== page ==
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OS X's Screen Sharing

All recent versions of OS X come with a suite of built-in screen sharing features. The easiest way to use them is through the Back to My Mac feature enabled under System Preferences > iCloud. However, Back to My Mac is a finicky system, and—more to the point—only works with computers logged in to your iCloud account, so it's not really that helpful for troubleshooting other people's computers.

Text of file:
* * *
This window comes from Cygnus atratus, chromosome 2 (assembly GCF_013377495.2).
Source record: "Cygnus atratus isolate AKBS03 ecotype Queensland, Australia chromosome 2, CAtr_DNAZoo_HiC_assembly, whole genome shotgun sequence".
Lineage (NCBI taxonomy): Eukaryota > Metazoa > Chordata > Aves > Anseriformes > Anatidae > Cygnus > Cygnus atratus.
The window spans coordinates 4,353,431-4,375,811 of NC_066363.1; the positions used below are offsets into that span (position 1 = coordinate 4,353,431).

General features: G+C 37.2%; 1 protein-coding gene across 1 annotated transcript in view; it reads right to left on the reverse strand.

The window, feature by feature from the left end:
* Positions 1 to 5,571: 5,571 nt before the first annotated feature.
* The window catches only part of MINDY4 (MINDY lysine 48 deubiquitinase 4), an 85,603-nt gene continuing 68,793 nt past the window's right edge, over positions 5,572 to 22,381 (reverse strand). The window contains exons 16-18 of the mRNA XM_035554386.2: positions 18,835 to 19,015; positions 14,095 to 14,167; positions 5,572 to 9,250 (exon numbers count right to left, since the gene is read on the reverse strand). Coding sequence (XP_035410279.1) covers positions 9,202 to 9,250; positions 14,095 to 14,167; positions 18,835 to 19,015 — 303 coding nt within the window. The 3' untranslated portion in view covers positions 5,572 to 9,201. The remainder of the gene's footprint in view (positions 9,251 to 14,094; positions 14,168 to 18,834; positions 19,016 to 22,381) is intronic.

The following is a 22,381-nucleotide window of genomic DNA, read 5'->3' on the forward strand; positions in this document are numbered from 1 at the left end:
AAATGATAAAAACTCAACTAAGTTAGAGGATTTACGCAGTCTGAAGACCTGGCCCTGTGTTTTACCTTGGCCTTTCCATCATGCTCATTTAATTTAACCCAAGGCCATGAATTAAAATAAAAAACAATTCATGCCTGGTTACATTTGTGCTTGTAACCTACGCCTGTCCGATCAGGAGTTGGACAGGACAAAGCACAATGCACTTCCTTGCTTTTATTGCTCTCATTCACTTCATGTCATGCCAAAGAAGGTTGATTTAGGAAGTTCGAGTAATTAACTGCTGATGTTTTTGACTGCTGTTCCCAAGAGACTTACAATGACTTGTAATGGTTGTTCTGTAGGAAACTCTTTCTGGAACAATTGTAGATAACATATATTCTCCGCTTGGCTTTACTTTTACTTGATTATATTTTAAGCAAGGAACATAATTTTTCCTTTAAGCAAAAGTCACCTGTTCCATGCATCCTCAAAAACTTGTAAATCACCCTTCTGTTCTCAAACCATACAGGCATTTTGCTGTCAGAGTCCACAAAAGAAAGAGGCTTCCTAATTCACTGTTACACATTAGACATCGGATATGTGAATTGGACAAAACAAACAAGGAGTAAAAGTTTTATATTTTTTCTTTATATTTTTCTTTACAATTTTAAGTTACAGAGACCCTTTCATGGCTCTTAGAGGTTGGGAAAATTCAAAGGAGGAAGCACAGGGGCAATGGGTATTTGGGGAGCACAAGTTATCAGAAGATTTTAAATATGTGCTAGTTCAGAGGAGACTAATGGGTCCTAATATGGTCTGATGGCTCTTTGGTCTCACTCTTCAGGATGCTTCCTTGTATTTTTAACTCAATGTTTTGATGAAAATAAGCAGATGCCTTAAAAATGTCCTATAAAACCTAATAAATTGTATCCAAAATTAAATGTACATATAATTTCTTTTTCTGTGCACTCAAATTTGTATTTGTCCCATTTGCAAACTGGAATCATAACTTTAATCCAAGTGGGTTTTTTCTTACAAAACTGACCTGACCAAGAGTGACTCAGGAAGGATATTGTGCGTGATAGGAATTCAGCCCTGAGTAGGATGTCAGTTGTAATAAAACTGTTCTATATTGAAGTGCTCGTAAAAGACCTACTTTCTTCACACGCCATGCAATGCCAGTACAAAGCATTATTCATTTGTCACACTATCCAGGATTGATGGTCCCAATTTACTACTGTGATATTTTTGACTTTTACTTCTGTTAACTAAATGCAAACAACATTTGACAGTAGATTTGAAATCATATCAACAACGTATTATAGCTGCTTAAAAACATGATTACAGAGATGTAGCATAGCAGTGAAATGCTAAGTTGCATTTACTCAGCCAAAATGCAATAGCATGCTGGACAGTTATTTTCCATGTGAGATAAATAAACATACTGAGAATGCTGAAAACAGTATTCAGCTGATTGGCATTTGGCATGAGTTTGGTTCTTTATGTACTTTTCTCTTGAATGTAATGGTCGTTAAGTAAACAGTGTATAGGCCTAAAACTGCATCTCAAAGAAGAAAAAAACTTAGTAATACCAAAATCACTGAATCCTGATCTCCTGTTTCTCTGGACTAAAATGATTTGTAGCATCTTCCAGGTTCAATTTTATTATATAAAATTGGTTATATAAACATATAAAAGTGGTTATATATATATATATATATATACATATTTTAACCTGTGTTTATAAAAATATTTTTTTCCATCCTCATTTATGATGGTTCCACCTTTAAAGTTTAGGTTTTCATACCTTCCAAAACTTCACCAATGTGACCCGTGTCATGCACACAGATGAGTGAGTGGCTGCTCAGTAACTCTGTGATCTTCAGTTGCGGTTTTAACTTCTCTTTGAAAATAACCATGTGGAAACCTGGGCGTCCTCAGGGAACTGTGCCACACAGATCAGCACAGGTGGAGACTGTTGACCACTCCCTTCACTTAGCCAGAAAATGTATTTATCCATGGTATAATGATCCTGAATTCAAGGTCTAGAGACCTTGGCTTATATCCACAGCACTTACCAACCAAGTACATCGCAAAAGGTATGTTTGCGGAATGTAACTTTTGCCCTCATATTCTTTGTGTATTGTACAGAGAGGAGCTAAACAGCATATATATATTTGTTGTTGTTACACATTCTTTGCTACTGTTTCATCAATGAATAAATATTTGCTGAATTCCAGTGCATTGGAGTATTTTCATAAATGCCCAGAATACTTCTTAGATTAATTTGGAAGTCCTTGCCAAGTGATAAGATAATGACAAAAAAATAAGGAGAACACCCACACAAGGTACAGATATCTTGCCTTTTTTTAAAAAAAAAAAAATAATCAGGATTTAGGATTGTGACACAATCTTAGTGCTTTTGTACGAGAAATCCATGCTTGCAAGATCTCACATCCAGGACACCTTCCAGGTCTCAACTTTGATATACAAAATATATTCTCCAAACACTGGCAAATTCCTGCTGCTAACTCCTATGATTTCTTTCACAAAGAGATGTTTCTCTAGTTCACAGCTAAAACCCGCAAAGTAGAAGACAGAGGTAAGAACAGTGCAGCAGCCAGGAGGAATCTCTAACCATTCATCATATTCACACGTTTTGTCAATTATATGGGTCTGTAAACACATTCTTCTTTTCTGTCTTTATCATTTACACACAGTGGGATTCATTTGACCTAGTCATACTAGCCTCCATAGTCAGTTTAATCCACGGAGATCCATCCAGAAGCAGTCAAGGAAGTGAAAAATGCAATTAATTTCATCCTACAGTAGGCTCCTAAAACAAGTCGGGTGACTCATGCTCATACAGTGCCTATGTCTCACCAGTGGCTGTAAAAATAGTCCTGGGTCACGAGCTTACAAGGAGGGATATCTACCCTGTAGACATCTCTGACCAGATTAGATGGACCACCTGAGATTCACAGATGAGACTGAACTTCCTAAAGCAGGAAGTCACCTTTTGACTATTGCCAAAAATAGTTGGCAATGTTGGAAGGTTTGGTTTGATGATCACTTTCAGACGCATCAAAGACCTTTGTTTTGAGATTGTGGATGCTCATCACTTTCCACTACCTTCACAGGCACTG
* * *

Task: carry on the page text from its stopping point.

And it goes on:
Ad hoc screen sharing is also pretty easy if both computers are on the same network. Just click on the other computer in the Finder's sidebar and click the Share Screen button that appears beneath the Finder window’s toolbar; you'll also need a username and password for that machine (see Figure 3). Really, though, if you're on the same network, it’s probably easier to physically use the other machine, but just in case that’s not possible, screen sharing is always a good fallback option.

Remotely viewing the screen of a computer that doesn't belong to you using OS X's built-in screen sharing is actually pretty complicated, however. While it's doable using techniques like port forwarding, it requires some technical know-how that is beyond the scope of this article.

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